a1 University of North Carolina at Chapel Hill
J. S. Mill's distinction between higher and lower pleasures is often thought to conflict with his commitment to psychological and ethical hedonism: if the superiority of higher pleasures is quantitative, then the higher/lower distinction is superfluous and Mill contradicts himself; if the superiority of higher pleasures is not quantitative, then Mill's hedonism is compromised.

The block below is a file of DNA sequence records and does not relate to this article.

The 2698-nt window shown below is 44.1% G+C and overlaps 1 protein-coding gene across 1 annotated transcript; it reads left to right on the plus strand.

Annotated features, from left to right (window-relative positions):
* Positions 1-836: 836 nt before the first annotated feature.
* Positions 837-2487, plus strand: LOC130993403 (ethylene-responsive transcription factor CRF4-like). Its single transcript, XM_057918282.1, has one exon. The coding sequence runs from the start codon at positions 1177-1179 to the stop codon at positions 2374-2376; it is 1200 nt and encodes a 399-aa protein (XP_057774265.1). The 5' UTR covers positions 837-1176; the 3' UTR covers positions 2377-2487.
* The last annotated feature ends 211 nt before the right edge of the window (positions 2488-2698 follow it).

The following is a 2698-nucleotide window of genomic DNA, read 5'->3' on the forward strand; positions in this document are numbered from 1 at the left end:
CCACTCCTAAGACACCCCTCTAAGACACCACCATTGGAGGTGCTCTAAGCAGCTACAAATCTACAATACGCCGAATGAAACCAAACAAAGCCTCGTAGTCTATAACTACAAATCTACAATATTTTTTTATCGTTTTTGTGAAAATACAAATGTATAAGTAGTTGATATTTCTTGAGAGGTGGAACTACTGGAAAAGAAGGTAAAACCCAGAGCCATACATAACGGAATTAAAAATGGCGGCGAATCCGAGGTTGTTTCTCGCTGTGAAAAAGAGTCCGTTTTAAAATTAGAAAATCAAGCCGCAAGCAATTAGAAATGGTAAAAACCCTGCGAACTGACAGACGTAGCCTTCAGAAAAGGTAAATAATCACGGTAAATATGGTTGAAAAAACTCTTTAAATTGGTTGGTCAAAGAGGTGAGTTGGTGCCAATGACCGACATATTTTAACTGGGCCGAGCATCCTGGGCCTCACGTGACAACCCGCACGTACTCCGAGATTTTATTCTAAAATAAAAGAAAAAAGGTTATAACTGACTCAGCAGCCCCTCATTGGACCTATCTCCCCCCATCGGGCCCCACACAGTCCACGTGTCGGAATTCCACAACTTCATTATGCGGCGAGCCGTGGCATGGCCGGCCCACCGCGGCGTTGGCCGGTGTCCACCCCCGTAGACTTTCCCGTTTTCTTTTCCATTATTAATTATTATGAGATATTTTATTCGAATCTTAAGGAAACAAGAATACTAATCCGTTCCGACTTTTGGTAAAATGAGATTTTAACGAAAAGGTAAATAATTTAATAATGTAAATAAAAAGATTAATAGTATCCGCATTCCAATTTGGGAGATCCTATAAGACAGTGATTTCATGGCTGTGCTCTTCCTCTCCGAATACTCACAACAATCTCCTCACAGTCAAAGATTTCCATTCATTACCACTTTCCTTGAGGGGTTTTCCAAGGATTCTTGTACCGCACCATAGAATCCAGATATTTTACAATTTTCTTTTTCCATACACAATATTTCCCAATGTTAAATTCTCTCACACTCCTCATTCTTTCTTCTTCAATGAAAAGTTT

* This article emerged from research supported by a Humane Studies Foundation Summer Residential Fellowship from the Institute for Humane Studies at George Mason University. I would like to thank Jeremy Shearmur for supervising that research and for providing valuable suggestions and discussion. For helpful comments and criticism, I am also grateful to David Schmidtz, and to the participants of a Harper Library Seminar at the Institute for Humane Studies, including my commentators Jonathan Riley and Alan Ryan.